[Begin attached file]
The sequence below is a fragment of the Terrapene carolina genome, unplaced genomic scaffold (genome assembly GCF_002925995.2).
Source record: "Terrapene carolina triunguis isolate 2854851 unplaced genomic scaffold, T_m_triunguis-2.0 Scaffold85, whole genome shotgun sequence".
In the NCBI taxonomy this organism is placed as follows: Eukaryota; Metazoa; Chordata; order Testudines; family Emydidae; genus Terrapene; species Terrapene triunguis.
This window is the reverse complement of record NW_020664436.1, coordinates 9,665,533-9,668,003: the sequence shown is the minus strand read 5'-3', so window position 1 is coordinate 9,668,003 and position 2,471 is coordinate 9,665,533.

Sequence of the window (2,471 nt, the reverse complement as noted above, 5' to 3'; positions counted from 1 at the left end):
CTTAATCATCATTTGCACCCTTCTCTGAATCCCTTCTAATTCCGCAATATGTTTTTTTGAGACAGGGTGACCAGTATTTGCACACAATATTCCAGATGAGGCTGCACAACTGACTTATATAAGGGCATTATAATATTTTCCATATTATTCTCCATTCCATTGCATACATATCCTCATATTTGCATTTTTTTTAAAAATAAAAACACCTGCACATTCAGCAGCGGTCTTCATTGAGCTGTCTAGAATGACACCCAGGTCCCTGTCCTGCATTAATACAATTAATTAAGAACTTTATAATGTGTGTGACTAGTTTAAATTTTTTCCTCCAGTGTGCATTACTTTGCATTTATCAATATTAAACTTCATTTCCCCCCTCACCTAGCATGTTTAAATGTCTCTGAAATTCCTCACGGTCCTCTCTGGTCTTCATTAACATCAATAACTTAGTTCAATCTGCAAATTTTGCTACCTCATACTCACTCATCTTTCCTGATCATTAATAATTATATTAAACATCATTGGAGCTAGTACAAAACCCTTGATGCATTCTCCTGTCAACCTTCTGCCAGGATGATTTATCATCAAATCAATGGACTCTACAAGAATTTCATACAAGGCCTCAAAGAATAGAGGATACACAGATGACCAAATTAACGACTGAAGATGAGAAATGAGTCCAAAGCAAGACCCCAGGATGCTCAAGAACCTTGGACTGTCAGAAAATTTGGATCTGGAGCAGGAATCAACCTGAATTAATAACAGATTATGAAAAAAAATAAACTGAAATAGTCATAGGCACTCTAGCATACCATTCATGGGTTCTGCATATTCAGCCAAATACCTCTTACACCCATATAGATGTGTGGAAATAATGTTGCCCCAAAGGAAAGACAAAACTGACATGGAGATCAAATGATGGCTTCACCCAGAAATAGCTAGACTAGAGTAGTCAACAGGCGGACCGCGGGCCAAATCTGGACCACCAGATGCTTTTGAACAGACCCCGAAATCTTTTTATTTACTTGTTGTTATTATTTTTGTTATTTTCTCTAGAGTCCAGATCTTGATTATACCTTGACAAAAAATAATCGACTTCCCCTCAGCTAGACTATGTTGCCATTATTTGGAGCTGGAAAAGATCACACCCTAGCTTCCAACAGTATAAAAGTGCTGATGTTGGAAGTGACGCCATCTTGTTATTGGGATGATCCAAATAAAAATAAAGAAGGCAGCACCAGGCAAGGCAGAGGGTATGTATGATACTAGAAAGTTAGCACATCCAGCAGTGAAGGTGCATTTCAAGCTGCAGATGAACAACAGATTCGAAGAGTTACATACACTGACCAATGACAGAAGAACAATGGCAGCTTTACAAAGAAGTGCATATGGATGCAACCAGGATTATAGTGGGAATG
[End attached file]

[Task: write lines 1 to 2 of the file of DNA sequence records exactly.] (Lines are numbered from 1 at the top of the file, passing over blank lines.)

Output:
The sequence below is a fragment of the Terrapene carolina genome, unplaced genomic scaffold (genome assembly GCF_002925995.2).
Source record: "Terrapene carolina triunguis isolate 2854851 unplaced genomic scaffold, T_m_triunguis-2.0 Scaffold85, whole genome shotgun sequence".